Beginning on May 2, 2012, I wanted to find out two things with regards to one question.
- How supportive were voters to a Western intervention in Syria similar to the support provided to the Libyan resistance to overthrow Qaddafi?
- How susceptible were voters to the bias of loss aversion? Much of the debate surrounding a Syrian intervention centers on the fear of military weapons and aid falling into the hands of al Qaeda affiliated individuals and groups. Dan Ariely describes in his books, The Upside of Irrationality and Predictably Irrational, how fear of losses can loom larger than gains thus influencing our decisions with regards to risk. Having backed militias in Afghanistan that later provided the seeds for al Qaeda, the U.S. national debate with regards to backing the Libyan rebellion and now the Syrian uprising continually echoes with fears of “What if terrorists get our weapons?” – a justifiable fear.
To test these two things with one question, I’ve conducted a several month long experiment here at this blog via the “1 Year After Bin Laden” poll beginning on May 2, 2012 and a series of blog posts (#1,#2,#3,#4,#5,#6) during the months of August through October. These blog posts used a variety of framing techniques designed to skew voting results with regards to ‘loss aversion’ testing (BTW – only @jeremyscahill - a journalist of course – called me out on my ridiculous framing of some of the questions). The experiment and results come in two parts.
Experiment iteration #1 – Last question of the “1 Year After Bin Laden” survey – May 2, 2012 through July 16, 2012
Beginning on May 2, 2012, I distributed the “1 Year After Bin Laden” survey in a variety of venues. However, there were two versions of this survey. Some respondents (90 in total) answered this question with regards to supporting Syria.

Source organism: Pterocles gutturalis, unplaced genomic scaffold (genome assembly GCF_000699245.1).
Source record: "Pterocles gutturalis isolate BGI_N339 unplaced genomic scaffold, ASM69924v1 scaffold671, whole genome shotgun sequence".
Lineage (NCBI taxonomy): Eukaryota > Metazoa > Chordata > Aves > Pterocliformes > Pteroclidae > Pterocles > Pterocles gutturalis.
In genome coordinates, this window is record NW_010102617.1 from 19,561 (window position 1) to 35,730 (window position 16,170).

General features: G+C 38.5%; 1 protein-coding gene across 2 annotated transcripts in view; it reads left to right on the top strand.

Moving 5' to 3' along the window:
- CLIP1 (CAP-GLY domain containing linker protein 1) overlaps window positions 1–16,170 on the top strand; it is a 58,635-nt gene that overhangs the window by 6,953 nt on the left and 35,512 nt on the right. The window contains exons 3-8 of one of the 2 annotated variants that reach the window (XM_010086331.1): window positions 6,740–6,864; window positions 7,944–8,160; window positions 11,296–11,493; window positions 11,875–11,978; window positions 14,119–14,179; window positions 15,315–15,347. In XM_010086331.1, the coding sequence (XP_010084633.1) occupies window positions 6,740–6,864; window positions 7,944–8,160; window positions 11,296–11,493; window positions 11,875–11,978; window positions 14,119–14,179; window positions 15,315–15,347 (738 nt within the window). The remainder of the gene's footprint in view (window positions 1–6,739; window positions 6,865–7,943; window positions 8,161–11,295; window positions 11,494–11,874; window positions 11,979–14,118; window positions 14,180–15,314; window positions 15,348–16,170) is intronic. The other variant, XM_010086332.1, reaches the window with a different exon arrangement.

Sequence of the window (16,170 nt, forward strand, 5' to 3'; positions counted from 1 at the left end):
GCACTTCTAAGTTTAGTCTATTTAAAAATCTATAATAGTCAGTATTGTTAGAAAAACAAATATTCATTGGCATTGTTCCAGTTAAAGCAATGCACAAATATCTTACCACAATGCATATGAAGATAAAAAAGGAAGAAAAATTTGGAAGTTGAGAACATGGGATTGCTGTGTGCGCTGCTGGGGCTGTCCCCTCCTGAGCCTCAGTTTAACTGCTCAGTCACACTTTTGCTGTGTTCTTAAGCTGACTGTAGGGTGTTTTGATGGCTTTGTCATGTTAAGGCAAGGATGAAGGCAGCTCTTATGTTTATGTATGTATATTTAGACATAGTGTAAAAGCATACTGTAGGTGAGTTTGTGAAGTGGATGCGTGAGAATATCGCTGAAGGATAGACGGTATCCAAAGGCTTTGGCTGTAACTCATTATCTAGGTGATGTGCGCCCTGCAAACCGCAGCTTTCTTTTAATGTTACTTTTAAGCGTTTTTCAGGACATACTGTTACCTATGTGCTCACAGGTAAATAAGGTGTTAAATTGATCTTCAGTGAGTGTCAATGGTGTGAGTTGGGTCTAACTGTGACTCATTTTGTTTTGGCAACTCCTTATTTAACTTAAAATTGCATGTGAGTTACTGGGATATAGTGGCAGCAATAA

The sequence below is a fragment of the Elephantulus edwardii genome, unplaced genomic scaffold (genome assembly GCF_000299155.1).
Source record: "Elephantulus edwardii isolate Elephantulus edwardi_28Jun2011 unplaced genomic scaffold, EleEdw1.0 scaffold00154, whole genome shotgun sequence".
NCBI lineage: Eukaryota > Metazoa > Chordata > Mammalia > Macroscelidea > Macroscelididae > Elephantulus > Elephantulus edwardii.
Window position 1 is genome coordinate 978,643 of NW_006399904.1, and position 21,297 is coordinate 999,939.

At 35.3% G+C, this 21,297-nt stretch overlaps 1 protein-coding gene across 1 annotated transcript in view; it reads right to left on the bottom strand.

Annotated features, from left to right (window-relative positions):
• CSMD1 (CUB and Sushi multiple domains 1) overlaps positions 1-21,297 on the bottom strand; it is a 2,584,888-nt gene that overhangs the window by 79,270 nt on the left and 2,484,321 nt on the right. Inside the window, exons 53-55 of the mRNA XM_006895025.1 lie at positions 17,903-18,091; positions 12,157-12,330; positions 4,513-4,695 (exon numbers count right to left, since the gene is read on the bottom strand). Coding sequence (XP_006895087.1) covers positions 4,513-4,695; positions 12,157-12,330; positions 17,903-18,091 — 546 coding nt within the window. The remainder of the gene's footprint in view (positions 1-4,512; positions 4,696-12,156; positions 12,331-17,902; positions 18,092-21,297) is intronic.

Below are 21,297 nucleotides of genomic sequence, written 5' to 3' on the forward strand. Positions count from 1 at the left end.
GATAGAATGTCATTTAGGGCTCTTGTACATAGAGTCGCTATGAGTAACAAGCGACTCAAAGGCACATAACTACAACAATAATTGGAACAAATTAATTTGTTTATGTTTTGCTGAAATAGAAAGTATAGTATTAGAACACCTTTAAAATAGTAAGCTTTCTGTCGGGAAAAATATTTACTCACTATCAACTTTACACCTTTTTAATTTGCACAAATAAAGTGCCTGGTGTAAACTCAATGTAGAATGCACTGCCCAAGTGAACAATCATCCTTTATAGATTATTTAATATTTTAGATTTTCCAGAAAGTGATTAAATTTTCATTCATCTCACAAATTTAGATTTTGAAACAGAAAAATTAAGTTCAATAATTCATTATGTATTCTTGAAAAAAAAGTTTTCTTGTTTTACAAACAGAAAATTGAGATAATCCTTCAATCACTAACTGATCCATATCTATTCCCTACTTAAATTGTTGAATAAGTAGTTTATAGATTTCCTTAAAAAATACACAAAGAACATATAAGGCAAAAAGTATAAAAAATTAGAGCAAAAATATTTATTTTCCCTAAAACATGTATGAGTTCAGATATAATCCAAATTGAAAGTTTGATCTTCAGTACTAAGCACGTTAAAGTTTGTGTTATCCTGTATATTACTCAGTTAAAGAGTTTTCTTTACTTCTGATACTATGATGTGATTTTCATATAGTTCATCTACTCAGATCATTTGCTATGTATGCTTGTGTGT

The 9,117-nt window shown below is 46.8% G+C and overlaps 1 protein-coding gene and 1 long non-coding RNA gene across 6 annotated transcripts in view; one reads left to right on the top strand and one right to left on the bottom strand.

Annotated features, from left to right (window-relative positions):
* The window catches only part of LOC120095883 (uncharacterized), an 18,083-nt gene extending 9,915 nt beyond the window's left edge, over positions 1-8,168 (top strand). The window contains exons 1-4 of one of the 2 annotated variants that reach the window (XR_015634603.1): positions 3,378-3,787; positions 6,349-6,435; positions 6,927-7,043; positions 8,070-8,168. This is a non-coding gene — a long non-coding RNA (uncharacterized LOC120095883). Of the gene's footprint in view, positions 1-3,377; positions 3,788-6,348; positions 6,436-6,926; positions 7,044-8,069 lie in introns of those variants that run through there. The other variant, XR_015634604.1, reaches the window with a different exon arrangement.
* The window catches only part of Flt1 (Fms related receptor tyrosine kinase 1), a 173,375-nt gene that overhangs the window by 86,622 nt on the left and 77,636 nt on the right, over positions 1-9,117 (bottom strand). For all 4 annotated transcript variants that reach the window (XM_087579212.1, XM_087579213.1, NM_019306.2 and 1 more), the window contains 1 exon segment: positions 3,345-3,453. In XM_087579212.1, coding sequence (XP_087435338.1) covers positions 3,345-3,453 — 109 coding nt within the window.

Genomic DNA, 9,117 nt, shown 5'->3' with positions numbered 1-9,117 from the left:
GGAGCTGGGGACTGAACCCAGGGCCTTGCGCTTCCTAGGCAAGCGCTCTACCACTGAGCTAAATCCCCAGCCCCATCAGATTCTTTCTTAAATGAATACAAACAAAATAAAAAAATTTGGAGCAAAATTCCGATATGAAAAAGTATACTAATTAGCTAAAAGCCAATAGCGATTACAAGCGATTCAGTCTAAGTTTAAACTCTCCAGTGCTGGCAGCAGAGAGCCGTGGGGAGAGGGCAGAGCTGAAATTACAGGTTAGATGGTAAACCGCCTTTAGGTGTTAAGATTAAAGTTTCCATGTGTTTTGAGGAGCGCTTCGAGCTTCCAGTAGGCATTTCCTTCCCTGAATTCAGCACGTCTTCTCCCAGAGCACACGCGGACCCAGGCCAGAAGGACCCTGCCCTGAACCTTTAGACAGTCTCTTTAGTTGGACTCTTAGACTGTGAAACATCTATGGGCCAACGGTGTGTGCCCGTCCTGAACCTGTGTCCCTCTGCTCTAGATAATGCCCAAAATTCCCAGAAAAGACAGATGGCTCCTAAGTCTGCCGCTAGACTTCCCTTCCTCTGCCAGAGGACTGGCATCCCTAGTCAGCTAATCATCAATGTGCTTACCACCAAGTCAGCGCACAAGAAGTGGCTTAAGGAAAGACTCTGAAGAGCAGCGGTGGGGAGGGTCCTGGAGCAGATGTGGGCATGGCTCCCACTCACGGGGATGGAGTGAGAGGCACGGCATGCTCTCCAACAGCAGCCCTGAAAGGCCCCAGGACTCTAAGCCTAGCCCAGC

With regards to the current uprising in Syria, should the U.S. and European nations provide weapons, training and funding to the rebellion against the Assad regime if they can guarantee that 95% of all support will be gained by resistance fighters with no demonstrated connection to or ideological affinity for al Qaeda?
Some respondents (106 in total) answered this question with regards to supporting Syria – a question designed to frame the issue in terms of losses. The hypothesis being those who receive the question referencing ‘loss of support to al Qaeda’ would select the choice to “not support the Syrian rebellion” at a higher rate. Here’s the alternate question.
With regards to the current uprising in Syria, should the U.S. and European nations provide weapons, training and funding to the rebellion against the Assad regime even if 5% of all support provided would be lost to resistance fighters with a demonstrated connection and ideological affinity for al Qaeda?
Results Experiment #1: In this first experiment, I detected no sense of loss aversion skewing respondent choices with regards to supporting the Syrian resistance. It didn’t matter which question voters received, they selected “Yes” or “No” in roughly the same distribution regardless of question context. The overall balance of votes was 39% saying “Yes, we should support the rebels” and 61% saying “No, we should not support the rebels.” In fact, those that received the loss aversion question were slightly more likely to select “Yes, we should support the rebels.” I’ll have more analysis of these results below, but here is the breakdown chart of professional group votes for the Syria support question during the months of May through July. Interesting points were:
- ‘Academia’ voters were most likely to reject the notion of supporting the Syrian resistance.